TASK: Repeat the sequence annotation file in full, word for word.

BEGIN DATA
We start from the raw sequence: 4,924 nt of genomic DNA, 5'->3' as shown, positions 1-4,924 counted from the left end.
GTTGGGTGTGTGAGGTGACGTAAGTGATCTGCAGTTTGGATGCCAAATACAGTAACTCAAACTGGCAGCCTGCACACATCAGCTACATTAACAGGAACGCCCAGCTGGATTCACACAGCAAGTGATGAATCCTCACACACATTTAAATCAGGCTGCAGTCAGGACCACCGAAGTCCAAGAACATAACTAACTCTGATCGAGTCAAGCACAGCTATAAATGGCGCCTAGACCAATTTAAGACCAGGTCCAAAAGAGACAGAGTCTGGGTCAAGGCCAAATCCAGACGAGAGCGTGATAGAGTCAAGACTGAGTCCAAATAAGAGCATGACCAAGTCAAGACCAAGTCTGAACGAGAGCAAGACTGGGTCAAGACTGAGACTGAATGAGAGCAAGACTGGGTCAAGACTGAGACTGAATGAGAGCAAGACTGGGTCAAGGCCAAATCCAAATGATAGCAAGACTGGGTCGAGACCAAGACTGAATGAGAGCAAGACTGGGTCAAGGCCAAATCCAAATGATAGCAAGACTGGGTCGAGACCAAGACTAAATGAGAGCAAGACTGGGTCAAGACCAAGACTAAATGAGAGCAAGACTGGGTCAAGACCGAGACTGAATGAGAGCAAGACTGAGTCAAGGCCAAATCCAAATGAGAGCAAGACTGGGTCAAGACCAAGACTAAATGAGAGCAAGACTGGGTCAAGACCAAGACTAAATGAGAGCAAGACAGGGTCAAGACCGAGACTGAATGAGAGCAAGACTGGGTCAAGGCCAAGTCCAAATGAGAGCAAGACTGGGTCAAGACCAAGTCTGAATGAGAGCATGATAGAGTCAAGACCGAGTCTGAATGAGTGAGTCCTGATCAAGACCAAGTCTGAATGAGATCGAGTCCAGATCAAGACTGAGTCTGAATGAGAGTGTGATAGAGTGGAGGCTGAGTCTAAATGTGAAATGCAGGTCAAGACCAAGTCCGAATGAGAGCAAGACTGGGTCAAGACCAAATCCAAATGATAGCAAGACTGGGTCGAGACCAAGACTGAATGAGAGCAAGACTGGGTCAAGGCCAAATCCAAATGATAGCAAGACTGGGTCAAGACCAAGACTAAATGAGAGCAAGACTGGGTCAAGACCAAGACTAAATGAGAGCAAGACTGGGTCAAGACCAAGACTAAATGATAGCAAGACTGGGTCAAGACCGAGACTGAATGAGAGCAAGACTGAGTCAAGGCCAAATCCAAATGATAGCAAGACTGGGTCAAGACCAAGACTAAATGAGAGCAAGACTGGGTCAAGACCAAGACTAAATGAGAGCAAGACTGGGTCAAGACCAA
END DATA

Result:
We start from the raw sequence: 4,924 nt of genomic DNA, 5'->3' as shown, positions 1-4,924 counted from the left end.
GTTGGGTGTGTGAGGTGACGTAAGTGATCTGCAGTTTGGATGCCAAATACAGTAACTCAAACTGGCAGCCTGCACACATCAGCTACATTAACAGGAACGCCCAGCTGGATTCACACAGCAAGTGATGAATCCTCACACACATTTAAATCAGGCTGCAGTCAGGACCACCGAAGTCCAAGAACATAACTAACTCTGATCGAGTCAAGCACAGCTATAAATGGCGCCTAGACCAATTTAAGACCAGGTCCAAAAGAGACAGAGTCTGGGTCAAGGCCAAATCCAGACGAGAGCGTGATAGAGTCAAGACTGAGTCCAAATAAGAGCATGACCAAGTCAAGACCAAGTCTGAACGAGAGCAAGACTGGGTCAAGACTGAGACTGAATGAGAGCAAGACTGGGTCAAGACTGAGACTGAATGAGAGCAAGACTGGGTCAAGGCCAAATCCAAATGATAGCAAGACTGGGTCGAGACCAAGACTGAATGAGAGCAAGACTGGGTCAAGGCCAAATCCAAATGATAGCAAGACTGGGTCGAGACCAAGACTAAATGAGAGCAAGACTGGGTCAAGACCAAGACTAAATGAGAGCAAGACTGGGTCAAGACCGAGACTGAATGAGAGCAAGACTGAGTCAAGGCCAAATCCAAATGAGAGCAAGACTGGGTCAAGACCAAGACTAAATGAGAGCAAGACTGGGTCAAGACCAAGACTAAATGAGAGCAAGACAGGGTCAAGACCGAGACTGAATGAGAGCAAGACTGGGTCAAGGCCAAGTCCAAATGAGAGCAAGACTGGGTCAAGACCAAGTCTGAATGAGAGCATGATAGAGTCAAGACCGAGTCTGAATGAGTGAGTCCTGATCAAGACCAAGTCTGAATGAGATCGAGTCCAGATCAAGACTGAGTCTGAATGAGAGTGTGATAGAGTGGAGGCTGAGTCTAAATGTGAAATGCAGGTCAAGACCAAGTCCGAATGAGAGCAAGACTGGGTCAAGACCAAATCCAAATGATAGCAAGACTGGGTCGAGACCAAGACTGAATGAGAGCAAGACTGGGTCAAGGCCAAATCCAAATGATAGCAAGACTGGGTCAAGACCAAGACTAAATGAGAGCAAGACTGGGTCAAGACCAAGACTAAATGAGAGCAAGACTGGGTCAAGACCAAGACTAAATGATAGCAAGACTGGGTCAAGACCGAGACTGAATGAGAGCAAGACTGAGTCAAGGCCAAATCCAAATGATAGCAAGACTGGGTCAAGACCAAGACTAAATGAGAGCAAGACTGGGTCAAGACCAAGACTAAATGAGAGCAAGACTGGGTCAAGACCAA